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Firing Up - Grilling on Gas

DK PublishingDK Publishing 2/07/2014 DKBooks
Photo: Choosing a gas grill - Follow the same general rules as with a charcoal grill (see What’s the best grill for you?)—get the biggest and most powerful one you can afford and accommodate, so you’ll have room to cook a lot at the same time, and get some char on your food. © Provided by DKBooks Choosing a gas grill - Follow the same general rules as with a charcoal grill (see What’s the best grill for you?)—get the biggest and most powerful one you can afford and accommodate, so you’ll have room to cook a lot at the same time, and get some char on your food.

Choosing a gas grill - Follow the same general rules as with a charcoal grill (see What’s the best grill for you?)—get the biggest and most powerful one you can afford and accommodate, so you’ll have room to cook a lot at the same time, and get some char on your food.

Grilling on Gas

The advice we’ve given so far, of course, all relates to charcoal grills. But let’s talk for a minute about gas grills. We don’t have a lot to say about them, because we don’t have much experience with them. The reason is simple: We love the excitement and unpredictability of live fire, so we really don’t use gas. But their speed and convenience have made gas grills increasingly popular and, while you won’t get the same experience as with true live fire, it’s sure a lot better than not grilling at all.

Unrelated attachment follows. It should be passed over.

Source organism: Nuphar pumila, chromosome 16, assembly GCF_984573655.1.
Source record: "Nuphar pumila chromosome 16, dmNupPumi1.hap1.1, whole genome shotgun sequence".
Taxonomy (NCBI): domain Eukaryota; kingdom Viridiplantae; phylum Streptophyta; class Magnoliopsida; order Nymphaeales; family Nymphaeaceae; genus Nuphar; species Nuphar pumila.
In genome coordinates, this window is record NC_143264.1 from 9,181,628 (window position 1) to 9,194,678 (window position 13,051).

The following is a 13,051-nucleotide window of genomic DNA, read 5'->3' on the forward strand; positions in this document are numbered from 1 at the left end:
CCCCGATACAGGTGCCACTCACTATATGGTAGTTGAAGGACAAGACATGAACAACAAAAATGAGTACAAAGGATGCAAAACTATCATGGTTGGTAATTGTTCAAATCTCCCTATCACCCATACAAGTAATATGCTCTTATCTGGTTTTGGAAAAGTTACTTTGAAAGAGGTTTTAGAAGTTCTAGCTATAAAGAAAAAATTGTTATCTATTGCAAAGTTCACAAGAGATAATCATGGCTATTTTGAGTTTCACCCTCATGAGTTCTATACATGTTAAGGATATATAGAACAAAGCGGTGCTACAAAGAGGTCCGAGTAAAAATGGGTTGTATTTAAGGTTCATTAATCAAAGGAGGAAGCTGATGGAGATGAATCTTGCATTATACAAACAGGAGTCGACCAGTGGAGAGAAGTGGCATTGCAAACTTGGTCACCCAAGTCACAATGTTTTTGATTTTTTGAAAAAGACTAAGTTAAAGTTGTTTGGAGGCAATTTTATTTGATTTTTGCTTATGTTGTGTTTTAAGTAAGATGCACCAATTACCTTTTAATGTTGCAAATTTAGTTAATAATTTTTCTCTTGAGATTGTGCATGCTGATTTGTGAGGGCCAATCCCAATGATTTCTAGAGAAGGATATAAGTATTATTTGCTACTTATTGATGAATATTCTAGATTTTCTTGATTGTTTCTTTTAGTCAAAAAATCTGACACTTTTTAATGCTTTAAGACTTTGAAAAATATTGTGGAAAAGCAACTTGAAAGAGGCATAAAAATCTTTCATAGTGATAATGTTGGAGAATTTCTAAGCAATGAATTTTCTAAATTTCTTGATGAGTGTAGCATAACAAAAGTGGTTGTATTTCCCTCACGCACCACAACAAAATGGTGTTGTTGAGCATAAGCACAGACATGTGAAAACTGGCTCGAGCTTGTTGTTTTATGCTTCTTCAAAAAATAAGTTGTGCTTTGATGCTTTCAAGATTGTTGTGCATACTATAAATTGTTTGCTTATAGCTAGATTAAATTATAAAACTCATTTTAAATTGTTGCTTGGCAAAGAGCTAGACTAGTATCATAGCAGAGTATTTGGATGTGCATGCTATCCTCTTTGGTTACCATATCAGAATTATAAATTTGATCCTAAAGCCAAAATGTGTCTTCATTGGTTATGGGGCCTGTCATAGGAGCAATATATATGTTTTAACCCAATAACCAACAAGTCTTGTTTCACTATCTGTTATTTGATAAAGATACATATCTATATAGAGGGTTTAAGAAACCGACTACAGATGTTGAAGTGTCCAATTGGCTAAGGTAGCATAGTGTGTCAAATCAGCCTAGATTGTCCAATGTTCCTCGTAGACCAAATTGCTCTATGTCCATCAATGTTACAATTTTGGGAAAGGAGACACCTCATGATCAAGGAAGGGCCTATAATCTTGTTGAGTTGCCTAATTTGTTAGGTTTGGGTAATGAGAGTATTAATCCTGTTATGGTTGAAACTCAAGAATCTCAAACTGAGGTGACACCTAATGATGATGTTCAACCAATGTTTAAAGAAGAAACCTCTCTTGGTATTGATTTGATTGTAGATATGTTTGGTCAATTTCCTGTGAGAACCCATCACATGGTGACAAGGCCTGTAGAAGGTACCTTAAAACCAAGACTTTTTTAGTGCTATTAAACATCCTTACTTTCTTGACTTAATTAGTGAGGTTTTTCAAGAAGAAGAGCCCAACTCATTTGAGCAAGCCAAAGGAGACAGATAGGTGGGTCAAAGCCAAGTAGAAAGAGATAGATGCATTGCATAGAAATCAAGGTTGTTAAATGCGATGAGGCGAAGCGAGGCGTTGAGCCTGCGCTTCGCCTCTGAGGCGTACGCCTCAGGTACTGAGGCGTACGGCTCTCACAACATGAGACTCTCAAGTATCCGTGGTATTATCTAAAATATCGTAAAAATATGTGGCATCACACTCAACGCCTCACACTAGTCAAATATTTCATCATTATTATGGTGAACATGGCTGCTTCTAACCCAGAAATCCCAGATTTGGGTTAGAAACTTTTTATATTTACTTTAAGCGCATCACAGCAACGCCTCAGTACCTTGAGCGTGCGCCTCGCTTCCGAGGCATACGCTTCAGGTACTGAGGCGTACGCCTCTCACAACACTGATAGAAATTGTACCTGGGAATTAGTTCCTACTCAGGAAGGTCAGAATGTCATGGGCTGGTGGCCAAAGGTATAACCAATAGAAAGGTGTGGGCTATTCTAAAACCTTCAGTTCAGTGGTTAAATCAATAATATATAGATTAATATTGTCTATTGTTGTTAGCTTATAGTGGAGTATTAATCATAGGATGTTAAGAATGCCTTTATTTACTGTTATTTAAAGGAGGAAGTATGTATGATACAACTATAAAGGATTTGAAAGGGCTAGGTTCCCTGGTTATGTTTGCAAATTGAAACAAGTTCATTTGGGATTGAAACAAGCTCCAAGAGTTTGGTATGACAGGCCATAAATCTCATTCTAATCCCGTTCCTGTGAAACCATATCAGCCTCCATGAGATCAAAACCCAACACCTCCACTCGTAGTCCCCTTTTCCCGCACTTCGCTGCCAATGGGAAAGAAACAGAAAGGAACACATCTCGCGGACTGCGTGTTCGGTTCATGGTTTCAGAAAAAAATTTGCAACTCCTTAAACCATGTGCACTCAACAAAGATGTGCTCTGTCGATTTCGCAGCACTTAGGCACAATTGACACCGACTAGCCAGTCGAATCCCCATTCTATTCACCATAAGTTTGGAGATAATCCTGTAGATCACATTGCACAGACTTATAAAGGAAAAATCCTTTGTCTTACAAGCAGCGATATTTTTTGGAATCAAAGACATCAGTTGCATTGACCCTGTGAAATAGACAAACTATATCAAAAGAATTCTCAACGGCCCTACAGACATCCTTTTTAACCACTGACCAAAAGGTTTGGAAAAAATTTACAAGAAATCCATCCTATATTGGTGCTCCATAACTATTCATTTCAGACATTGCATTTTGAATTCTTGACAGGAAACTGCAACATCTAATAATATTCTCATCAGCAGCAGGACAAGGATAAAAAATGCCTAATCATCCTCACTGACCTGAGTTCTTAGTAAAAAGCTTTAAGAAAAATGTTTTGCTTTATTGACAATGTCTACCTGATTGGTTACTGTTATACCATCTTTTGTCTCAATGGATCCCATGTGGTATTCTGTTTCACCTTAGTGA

Cooking on a gas grill

Any of the recipes in this guide can easily be done over a gas grill. Just be sure that you let the grill heat up for 15 minutes (with the lid closed) before you begin to cook, and set the dial to hot, medium, or low. When we call for a “multilevel fire,” turn off the burner on one side or at the front or back, depending upon how your grill is configured.

A lid is essential to build up a good grilling temperature

A generous grill area is our number one requirement, whatever the fuel

The gas bottle will usually be enclosed or screened. Make sure there’s a gauge that tells you how much fuel you have left

Dual burners give you two temperature zones that mimic a multilevel live fire

The more you spend, the more extra features for convenience you’ll get, such as these wings

Check that the grill base slopes for good drainage to minimize flare-ups

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